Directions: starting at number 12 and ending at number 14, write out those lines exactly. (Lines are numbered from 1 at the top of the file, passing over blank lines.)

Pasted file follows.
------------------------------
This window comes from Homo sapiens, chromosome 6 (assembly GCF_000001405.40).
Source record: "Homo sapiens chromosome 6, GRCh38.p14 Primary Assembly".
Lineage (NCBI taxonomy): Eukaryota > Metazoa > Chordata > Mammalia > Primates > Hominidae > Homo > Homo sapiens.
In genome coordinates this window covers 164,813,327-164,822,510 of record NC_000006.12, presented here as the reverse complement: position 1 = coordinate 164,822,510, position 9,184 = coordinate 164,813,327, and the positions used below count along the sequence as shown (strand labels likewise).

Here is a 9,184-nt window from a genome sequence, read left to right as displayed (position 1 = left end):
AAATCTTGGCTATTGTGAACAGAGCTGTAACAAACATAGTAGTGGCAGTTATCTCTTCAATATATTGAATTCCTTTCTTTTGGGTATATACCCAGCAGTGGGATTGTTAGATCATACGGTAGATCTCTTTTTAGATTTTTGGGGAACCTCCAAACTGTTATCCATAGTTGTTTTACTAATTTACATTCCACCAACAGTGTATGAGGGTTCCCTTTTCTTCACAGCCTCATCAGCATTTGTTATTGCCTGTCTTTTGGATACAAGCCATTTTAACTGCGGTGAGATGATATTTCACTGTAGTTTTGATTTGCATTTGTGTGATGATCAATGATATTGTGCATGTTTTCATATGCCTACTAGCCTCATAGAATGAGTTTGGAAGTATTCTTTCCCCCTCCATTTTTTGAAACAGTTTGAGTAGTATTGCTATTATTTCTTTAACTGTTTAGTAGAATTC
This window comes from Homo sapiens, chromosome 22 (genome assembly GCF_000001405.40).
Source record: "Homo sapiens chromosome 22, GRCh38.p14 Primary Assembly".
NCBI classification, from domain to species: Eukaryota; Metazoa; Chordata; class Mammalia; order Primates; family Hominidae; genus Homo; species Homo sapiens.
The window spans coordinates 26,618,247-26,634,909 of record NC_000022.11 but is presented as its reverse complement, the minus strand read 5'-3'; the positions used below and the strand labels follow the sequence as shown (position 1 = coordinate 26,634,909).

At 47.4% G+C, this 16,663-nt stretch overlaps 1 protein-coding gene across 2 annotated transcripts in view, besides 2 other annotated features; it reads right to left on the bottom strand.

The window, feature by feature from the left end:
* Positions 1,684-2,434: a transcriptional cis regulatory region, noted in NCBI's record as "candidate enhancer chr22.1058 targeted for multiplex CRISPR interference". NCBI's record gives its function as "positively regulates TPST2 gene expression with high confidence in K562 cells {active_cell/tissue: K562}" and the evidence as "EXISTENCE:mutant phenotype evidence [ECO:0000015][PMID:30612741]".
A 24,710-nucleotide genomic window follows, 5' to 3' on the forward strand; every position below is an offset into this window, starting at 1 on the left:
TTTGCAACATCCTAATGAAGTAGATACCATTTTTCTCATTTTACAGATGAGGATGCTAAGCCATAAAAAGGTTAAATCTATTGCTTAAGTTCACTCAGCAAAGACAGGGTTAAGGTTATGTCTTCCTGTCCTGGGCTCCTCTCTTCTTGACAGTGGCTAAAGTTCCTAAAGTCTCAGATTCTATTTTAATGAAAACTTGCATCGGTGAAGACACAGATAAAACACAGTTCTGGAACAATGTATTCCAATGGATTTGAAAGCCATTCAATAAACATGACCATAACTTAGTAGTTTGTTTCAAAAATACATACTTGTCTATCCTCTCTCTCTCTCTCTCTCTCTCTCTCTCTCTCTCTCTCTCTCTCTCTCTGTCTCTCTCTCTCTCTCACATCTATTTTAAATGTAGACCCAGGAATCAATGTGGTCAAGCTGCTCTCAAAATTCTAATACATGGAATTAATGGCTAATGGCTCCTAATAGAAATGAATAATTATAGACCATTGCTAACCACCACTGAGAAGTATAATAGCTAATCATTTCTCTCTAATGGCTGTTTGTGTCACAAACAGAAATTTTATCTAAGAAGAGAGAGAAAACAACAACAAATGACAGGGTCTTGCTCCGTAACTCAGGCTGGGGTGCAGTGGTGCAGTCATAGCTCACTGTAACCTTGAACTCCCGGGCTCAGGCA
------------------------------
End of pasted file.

The window, feature by feature from the left end:
* Positions 1,684-2,434: a transcriptional cis regulatory region, noted in NCBI's record as "candidate enhancer chr22.1058 targeted for multiplex CRISPR interference". NCBI's record gives its function as "positively regulates TPST2 gene expression with high confidence in K562 cells {active_cell/tissue: K562}" and the evidence as "EXISTENCE:mutant phenotype evidence [ECO:0000015][PMID:30612741]".
A 24,710-nucleotide genomic window follows, 5' to 3' on the forward strand; every position below is an offset into this window, starting at 1 on the left: